But then think of modern politics in modern states – especially, since we know about them, the politics in the United Kingdom and the United States of America. In England, cities are red, broadly speaking, and the counties are blue. In America, with colours reversed, but polarities the same, cities as well as coasts are blue, broadly speaking, and the country is red. Even in Arizona the closer one moves to Tucson and Phoenix the bluer the ground. So there is an apparent correlation between cities and also universities, and what we commonly think of as ‘left’ or ‘progressive’ politics, while there is also an apparent correlation between countryside and what we commonly think of as ‘right’ or ‘conservative’ politics.
Then, as Ed West reminds us, we have to add to this the stark and arresting fact that, again, broadly speaking, the counties and the country are holding up in the way of civility, while the cities are increasingly collapsing into inegalitarian disorder, as criminals, the homeless and the poor cluster in liberal cities looking for sustenance and substance, providing a contrast to the elites who glide back and forth from gated community to gated community. London and San Francisco have new ghettoes, and no-go areas.
Aristotle thought that man was by nature a political animal, zoon politikon. By this meant that one’s destiny, as a human, was to live in the polis: in order to flourish one had to live a political life, in a small, face-to-face self-governing community. Hence the vast prestige of cities in the history of political thought. Greeks valorised the city. So did Rome. Even when Rome became a monarchy for a second time under Augustus it maintained the pretence that it was a ‘republic’, a ‘public thing’ (res publica), and that it was a city. Citizenship in the Roman empire was formally citizenship of the city. And, as all Europeans know – and even Americans (consider the Capitol, a copy of the Capitoline Hill in Rome) – Rome retained vast prestige for centuries, right through to Mehmet the Conqueror (destroyer of the empire in the east) and Napoleon (destroyer of the empire in the west). The Pope – whom Hobbes called the ghost of the Roman emperor – still survives, red-shoed, like an emperor, testimony to the status of a city and its ruler.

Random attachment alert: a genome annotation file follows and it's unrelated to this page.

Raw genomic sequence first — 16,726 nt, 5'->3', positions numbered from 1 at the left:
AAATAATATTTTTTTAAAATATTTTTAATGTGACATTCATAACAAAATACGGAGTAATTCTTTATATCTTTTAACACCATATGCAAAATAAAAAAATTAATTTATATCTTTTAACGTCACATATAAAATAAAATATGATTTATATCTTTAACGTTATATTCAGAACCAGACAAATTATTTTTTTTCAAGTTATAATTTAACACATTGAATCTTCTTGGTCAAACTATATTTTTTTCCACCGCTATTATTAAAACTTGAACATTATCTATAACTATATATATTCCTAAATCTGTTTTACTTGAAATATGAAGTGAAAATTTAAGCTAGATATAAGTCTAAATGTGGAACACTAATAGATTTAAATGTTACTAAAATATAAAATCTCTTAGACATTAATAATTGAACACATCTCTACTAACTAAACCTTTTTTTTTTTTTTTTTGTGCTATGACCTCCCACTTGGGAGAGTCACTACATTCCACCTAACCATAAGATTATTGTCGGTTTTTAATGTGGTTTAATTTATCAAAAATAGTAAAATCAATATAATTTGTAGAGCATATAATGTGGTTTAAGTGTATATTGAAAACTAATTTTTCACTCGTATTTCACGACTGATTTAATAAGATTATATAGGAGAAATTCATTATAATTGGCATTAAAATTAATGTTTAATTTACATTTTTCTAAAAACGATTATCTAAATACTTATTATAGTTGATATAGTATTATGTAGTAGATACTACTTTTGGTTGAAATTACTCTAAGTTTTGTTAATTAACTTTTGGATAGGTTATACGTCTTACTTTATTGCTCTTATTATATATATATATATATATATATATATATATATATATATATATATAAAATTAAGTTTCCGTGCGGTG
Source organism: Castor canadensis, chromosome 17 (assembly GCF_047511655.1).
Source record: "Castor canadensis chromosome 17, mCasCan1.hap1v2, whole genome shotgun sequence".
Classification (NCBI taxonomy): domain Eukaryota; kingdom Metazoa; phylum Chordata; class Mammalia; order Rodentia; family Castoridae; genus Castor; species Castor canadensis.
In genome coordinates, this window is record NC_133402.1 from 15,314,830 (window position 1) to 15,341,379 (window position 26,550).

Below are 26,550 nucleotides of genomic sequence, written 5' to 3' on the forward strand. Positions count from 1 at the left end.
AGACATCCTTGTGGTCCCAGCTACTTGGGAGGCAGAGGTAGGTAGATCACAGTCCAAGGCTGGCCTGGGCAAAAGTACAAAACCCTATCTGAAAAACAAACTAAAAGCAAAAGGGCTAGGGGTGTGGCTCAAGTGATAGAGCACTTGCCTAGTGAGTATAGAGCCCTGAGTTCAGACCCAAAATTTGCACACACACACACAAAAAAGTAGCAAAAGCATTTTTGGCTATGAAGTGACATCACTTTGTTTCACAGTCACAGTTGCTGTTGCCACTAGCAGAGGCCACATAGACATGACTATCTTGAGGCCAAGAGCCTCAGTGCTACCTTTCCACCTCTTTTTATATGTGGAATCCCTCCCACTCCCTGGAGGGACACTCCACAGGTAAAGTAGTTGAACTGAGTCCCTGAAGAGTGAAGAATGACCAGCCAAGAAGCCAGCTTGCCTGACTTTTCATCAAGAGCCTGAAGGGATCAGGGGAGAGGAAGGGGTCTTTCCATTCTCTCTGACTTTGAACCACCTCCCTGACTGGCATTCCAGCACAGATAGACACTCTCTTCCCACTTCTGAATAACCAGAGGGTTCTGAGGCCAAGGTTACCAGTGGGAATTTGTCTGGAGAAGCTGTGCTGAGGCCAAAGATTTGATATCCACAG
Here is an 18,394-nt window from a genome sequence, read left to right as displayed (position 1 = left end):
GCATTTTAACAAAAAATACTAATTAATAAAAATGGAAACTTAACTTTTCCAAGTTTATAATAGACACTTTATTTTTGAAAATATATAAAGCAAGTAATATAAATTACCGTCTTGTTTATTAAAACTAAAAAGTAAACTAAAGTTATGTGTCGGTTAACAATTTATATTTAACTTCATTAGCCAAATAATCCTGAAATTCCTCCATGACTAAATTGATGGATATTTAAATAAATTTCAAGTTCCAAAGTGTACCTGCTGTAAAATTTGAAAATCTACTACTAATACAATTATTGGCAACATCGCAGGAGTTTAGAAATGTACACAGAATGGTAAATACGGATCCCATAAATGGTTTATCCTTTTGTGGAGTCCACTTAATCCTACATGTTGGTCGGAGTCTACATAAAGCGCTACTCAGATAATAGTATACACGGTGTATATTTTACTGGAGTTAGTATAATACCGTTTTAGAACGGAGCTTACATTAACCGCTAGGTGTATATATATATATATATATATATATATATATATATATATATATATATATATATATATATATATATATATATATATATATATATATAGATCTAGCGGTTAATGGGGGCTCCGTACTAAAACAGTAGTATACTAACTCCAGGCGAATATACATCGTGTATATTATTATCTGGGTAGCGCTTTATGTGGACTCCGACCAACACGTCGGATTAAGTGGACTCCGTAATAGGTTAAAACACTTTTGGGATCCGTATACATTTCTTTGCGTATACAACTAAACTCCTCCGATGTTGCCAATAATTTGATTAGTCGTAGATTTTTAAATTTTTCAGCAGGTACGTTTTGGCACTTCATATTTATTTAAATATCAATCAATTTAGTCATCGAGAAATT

So anyone who is educated in ‘politics’, or is ‘republican’, is, in effect, espousing a politics which leads not to an American city on a hill or Rome found in brick and left in marble. On the contrary: cities have become the barbarian wastelands of modern states. And the country, benefiting admittedly from centuries of civilisation, but also benefiting from continued awareness of the cycles of natural life, has held onto itself rather better. Its politics is, broadly speaking, more balanced, more proportioned, more aware of the consequences of intemperate activity: in a word, it is more ‘right’ than ‘left’, and, in another word, it is more ‘conservative’ than ‘progressive’.
So I think we might as well proclaim the need for a country party. The city, the expanded city – that concrete urban agglomeration – created by the court, is corrupt. The ‘court’ is the panoply of public power. The city has corrupted all our institutions, has marched through them. And, and has felt very republican and political not to mention well remunerated while doing so. It is in the country that we find a better sense of the importance of tradition, of marriage, of church, of nature, of heritability, of caution – all things Ed West has mentioned in his piece. Even if we live in cities we should all be ‘country’.
To say this is to say something quite possibly generalisable to America, but also elsewhere. Certainly, anywhere where the cities are dominated by tax-and-spend institutional systems and by vast and wealthy corporate magicians and modellers, anywhere where the culture is ‘liberal’: excessively open, and diverse, and pensioned: anywhere like this is corrupt, corrupted by the pots of gold which are not found at the end of the rainbow, and certainly not anywhere so obvious as the pavements of London, but within certain offices and addresses in London, behind doors closed to those who refuse a certain sort of unscrupulous pleonexia (a great old Greek word for avarice) allied to modern synthetic sympathy for the poor and marginalised and oppressed.